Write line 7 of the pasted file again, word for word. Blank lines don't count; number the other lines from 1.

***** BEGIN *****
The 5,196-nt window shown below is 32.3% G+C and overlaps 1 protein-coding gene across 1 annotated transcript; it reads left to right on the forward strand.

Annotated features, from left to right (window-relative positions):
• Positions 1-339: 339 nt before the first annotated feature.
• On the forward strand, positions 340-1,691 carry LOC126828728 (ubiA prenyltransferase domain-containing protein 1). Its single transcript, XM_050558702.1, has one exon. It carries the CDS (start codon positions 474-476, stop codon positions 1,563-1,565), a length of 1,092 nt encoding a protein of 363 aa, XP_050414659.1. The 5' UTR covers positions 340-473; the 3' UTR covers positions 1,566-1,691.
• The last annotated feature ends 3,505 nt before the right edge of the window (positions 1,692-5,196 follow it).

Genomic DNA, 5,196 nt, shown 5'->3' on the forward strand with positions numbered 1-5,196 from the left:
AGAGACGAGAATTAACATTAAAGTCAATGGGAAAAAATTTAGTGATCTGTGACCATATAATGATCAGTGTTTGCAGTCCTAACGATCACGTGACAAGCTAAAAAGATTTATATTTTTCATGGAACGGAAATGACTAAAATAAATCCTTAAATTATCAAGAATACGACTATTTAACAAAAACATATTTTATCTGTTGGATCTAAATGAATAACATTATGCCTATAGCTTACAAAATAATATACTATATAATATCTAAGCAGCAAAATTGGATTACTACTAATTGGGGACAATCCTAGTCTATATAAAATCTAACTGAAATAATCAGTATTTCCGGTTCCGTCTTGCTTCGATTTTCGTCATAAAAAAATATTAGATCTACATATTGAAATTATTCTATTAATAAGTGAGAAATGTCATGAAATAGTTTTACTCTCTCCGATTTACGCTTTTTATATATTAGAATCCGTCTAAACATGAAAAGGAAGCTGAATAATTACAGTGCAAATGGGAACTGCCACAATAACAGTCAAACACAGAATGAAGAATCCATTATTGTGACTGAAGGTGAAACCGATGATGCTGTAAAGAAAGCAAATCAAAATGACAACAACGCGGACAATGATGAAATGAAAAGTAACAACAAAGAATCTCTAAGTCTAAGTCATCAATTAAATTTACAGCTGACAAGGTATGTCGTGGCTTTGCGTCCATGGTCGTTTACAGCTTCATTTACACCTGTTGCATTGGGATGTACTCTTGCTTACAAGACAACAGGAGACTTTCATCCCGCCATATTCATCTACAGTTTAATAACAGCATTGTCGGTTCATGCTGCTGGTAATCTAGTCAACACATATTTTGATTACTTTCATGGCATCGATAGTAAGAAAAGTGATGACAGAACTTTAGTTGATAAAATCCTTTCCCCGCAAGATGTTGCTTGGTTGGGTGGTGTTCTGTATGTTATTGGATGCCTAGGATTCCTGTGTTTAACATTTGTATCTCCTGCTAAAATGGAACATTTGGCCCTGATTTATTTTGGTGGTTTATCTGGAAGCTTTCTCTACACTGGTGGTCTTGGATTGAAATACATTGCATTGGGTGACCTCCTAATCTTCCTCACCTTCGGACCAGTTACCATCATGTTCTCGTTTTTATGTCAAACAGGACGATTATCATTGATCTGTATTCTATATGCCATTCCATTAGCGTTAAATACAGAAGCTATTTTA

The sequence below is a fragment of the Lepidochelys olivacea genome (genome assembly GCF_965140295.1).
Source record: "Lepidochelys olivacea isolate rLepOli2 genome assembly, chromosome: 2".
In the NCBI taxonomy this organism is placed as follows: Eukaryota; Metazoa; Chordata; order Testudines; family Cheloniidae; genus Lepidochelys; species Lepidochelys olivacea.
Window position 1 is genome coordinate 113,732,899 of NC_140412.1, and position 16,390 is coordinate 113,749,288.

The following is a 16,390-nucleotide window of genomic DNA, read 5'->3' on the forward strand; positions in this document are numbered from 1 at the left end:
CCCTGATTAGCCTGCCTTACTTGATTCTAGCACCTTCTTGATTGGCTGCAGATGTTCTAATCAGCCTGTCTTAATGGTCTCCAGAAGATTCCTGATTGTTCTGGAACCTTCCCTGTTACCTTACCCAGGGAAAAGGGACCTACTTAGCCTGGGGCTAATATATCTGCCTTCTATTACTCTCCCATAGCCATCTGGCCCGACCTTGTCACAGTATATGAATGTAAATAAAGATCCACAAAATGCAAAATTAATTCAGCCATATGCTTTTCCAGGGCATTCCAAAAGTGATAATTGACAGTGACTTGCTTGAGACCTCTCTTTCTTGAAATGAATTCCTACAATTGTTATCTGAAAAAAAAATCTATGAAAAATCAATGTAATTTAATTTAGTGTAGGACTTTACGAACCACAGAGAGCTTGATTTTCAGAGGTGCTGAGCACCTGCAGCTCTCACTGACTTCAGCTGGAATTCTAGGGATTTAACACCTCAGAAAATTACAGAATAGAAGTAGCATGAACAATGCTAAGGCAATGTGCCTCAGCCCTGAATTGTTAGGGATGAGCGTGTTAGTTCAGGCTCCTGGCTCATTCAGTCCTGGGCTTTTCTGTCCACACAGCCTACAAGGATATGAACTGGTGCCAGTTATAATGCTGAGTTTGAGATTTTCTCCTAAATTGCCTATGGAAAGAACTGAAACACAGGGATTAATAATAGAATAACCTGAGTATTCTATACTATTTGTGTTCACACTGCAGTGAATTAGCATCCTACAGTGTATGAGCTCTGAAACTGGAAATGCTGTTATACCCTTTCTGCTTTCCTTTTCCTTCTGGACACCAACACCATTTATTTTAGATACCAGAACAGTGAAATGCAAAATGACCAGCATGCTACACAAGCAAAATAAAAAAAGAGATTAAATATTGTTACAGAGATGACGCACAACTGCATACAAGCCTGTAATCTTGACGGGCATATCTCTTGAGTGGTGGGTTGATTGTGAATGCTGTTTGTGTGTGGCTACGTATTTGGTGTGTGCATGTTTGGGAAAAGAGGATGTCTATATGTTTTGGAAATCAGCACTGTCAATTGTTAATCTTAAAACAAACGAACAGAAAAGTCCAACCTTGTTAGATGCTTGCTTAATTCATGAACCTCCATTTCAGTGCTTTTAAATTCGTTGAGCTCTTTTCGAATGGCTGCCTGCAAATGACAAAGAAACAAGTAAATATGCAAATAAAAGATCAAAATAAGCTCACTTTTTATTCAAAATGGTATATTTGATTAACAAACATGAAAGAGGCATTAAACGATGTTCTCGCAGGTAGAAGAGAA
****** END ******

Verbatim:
AGAGACGAGAATTAACATTAAAGTCAATGGGAAAAAATTTAGTGATCTGTGACCATATAATGATCAGTGTTTGCAGTCCTAACGATCACGTGACAAGCTAAAAAGATTTATATTTTTCATGGAACGGAAATGACTAAAATAAATCCTTAAATTATCAAGAATACGACTATTTAACAAAAACATATTTTATCTGTTGGATCTAAATGAATAACATTATGCCTATAGCTTACAAAATAATATACTATATAATATCTAAGCAGCAAAATTGGATTACTACTAATTGGGGACAATCCTAGTCTATATAAAATCTAACTGAAATAATCAGTATTTCCGGTTCCGTCTTGCTTCGATTTTCGTCATAAAAAAATATTAGATCTACATATTGAAATTATTCTATTAATAAGTGAGAAATGTCATGAAATAGTTTTACTCTCTCCGATTTACGCTTTTTATATATTAGAATCCGTCTAAACATGAAAAGGAAGCTGAATAATTACAGTGCAAATGGGAACTGCCACAATAACAGTCAAACACAGAATGAAGAATCCATTATTGTGACTGAAGGTGAAACCGATGATGCTGTAAAGAAAGCAAATCAAAATGACAACAACGCGGACAATGATGAAATGAAAAGTAACAACAAAGAATCTCTAAGTCTAAGTCATCAATTAAATTTACAGCTGACAAGGTATGTCGTGGCTTTGCGTCCATGGTCGTTTACAGCTTCATTTACACCTGTTGCATTGGGATGTACTCTTGCTTACAAGACAACAGGAGACTTTCATCCCGCCATATTCATCTACAGTTTAATAACAGCATTGTCGGTTCATGCTGCTGGTAATCTAGTCAACACATATTTTGATTACTTTCATGGCATCGATAGTAAGAAAAGTGATGACAGAACTTTAGTTGATAAAATCCTTTCCCCGCAAGATGTTGCTTGGTTGGGTGGTGTTCTGTATGTTATTGGATGCCTAGGATTCCTGTGTTTAACATTTGTATCTCCTGCTAAAATGGAACATTTGGCCCTGATTTATTTTGGTGGTTTATCTGGAAGCTTTCTCTACACTGGTGGTCTTGGATTGAAATACATTGCATTGGGTGACCTCCTAATCTTCCTCACCTTCGGACCAGTTACCATCATGTTCTCGTTTTTATGTCAAACAGGACGATTATCATTGATCTGTATTCTATATGCCATTCCATTAGCGTTAAATACAGAAGCTATTTTA